It was in January 2020 that a metal detectorist searching a field near Fakenham in Norfolk found a silver coin which he recognised as a siliqua from the late Roman period. He then spent the rest of the day searching in the vicinity and found 40 coins in total. Returning the next day another 40 were recovered. With the Covid lockdowns it took two years before the total reached 432 silver coins, with each coin plotted using a GPS unit.
The first 73 will be offered at Noonans Mayfair in a sale of Ancient Coins and Antiquities on Tuesday, December 5, 2023. This tranche is estimated to fetch £10,000-12,500.
Nigel Mills, Coin & Artefact Specialist at Noonans, said: “The hoard had in fact spread out over a third of an acre through disturbance by ploughing and has been recorded under the treasure act and returned to the finder after being disclaimed.”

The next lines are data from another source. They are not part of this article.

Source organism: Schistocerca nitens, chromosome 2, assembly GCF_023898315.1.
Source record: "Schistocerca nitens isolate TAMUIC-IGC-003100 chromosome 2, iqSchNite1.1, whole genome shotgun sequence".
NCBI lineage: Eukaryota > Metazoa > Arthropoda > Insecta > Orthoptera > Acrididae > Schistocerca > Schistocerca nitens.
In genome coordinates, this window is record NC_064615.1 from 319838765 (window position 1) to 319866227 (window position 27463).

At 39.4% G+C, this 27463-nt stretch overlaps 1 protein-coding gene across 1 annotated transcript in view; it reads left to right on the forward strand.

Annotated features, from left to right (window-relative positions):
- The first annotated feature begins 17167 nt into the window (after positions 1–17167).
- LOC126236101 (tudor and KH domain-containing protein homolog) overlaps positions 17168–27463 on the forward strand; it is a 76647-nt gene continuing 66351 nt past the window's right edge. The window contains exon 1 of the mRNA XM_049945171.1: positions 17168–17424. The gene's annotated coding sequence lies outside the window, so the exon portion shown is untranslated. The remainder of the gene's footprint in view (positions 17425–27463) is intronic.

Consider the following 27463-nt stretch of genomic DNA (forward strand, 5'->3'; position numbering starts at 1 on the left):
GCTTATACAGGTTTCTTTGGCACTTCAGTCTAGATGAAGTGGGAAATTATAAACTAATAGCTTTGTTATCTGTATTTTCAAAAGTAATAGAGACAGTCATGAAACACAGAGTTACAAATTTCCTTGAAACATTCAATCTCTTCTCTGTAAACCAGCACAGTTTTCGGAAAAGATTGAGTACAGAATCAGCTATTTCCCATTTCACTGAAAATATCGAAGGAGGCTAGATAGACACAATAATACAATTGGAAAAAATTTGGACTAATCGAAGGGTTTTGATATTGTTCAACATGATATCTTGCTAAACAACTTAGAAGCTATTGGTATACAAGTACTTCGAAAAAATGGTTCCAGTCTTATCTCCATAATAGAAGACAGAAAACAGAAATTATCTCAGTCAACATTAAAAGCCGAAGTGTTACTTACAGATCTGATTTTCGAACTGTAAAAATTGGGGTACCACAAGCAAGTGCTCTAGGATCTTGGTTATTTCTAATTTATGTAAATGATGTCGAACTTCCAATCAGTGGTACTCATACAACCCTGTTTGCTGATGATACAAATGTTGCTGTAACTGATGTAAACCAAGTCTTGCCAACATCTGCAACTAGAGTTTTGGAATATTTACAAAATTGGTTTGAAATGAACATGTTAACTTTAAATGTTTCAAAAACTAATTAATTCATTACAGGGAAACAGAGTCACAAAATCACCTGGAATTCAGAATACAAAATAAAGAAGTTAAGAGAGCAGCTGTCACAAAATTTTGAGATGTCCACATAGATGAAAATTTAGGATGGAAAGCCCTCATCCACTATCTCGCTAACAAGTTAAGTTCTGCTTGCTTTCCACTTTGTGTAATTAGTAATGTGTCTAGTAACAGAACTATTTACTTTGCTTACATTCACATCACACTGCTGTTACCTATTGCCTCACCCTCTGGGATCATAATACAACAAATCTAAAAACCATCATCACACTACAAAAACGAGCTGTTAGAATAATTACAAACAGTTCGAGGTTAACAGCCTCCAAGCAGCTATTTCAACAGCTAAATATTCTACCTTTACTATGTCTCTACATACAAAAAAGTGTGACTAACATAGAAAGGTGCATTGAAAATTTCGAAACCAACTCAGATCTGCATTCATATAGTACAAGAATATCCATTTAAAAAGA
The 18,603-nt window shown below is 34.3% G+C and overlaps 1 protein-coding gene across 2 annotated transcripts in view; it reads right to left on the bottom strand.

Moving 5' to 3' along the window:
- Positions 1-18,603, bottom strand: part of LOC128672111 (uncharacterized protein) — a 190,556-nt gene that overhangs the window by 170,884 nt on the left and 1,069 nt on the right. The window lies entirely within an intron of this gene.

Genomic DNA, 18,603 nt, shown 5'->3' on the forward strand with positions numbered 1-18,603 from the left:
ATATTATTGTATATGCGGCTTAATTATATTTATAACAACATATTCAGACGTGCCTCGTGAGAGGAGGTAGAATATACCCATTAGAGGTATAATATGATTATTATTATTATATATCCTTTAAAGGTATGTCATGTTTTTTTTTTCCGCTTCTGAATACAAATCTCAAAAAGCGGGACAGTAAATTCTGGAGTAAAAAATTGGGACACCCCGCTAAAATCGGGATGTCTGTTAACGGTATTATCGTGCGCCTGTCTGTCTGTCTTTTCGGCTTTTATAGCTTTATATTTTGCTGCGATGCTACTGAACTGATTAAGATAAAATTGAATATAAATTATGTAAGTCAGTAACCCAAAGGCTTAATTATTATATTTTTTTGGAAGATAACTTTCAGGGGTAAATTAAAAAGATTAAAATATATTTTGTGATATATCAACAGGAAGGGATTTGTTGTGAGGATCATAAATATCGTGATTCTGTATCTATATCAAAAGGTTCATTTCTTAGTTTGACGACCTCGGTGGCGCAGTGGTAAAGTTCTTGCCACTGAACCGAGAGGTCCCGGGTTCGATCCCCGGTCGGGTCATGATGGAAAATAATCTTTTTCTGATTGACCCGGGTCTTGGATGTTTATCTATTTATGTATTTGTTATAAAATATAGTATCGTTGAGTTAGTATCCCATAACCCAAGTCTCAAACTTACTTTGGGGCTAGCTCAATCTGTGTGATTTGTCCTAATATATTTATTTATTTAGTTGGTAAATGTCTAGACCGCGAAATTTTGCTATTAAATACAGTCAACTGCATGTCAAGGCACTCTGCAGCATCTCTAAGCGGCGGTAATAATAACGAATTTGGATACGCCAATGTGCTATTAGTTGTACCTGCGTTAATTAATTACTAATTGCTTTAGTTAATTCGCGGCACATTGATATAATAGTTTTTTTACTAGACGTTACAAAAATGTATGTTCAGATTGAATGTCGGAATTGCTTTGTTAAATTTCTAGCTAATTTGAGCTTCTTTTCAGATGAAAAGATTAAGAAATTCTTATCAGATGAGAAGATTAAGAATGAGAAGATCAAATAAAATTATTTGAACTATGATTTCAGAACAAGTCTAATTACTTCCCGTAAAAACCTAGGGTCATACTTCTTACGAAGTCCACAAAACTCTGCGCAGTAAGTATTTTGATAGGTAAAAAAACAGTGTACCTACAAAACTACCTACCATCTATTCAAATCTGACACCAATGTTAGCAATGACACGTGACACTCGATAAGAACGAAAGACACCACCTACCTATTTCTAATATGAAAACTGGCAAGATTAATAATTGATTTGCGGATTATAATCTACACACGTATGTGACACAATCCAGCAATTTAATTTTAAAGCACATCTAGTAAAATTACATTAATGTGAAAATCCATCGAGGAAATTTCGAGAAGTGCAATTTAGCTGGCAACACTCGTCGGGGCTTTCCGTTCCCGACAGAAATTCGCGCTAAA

The hoard is likely to have been deposited at the beginning of the 5th century AD with the latest coin of Honorious dating no later than 402AD. There have been other Roman treasure finds of gold and silver in other areas of East Anglia, including the Hoxne and Thetford hoards which reflect the wealth and importance of the area.”
Nigel commented: “The most interesting coin in this hoard is an excessively rare presentation silver Third Miliarensis issued by Theodosius in 380AD. The coin has on the reverse a Phoenix standing on a globe with the legend PERPETVETAS. At this time the empire was ruled jointly by Gratian, his half-brother Valentinian II, and Theodosius so this coin together with an example of each of the other two co-emperors could have provided a donative payment of a Miliarensis celebrating a military victory. This coin is only the fifth known specimen (the other four are in museums) so this is the only one available to buy. We expect it to fetch £2,000-2,600.”